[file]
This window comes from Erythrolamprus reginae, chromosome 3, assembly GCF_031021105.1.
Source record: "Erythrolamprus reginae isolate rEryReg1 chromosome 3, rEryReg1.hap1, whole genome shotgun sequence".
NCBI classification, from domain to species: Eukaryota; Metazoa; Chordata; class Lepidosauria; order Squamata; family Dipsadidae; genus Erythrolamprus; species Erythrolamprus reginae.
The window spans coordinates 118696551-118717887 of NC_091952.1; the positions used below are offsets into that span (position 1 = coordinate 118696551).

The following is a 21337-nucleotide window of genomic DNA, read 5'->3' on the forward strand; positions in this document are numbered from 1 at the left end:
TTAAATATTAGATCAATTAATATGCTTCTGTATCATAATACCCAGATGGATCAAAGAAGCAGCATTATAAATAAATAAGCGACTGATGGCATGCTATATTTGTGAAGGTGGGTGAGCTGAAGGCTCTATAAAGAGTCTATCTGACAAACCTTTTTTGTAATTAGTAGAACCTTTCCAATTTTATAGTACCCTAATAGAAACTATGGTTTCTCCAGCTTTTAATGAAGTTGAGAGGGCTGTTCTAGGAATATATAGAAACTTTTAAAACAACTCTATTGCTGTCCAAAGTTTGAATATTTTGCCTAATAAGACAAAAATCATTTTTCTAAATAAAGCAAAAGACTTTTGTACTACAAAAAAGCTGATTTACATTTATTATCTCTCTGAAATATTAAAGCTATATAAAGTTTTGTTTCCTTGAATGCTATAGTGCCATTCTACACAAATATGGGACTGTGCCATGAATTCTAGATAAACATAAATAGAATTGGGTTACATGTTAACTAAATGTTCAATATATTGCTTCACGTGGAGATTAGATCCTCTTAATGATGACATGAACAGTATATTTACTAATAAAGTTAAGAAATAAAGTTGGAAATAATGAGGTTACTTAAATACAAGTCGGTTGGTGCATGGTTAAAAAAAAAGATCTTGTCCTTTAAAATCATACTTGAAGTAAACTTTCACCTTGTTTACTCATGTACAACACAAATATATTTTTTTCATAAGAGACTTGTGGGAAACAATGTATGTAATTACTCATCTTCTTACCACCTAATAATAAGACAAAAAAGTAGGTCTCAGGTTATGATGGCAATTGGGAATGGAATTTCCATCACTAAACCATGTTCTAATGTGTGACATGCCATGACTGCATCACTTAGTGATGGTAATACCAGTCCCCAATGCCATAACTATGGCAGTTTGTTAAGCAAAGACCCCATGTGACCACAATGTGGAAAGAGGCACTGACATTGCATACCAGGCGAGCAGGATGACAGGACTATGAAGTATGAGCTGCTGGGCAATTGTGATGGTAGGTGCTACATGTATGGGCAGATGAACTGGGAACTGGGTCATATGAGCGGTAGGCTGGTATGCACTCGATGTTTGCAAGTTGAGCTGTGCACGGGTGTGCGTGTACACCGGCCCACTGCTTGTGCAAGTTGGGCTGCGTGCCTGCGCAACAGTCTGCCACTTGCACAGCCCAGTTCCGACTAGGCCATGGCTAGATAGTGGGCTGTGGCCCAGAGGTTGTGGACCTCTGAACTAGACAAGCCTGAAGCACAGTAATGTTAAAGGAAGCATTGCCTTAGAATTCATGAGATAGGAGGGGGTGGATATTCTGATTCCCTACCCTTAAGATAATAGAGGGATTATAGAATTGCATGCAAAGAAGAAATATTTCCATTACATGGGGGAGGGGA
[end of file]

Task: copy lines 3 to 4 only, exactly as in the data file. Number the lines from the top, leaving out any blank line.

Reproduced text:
NCBI classification, from domain to species: Eukaryota; Metazoa; Chordata; class Lepidosauria; order Squamata; family Dipsadidae; genus Erythrolamprus; species Erythrolamprus reginae.
The window spans coordinates 118696551-118717887 of NC_091952.1; the positions used below are offsets into that span (position 1 = coordinate 118696551).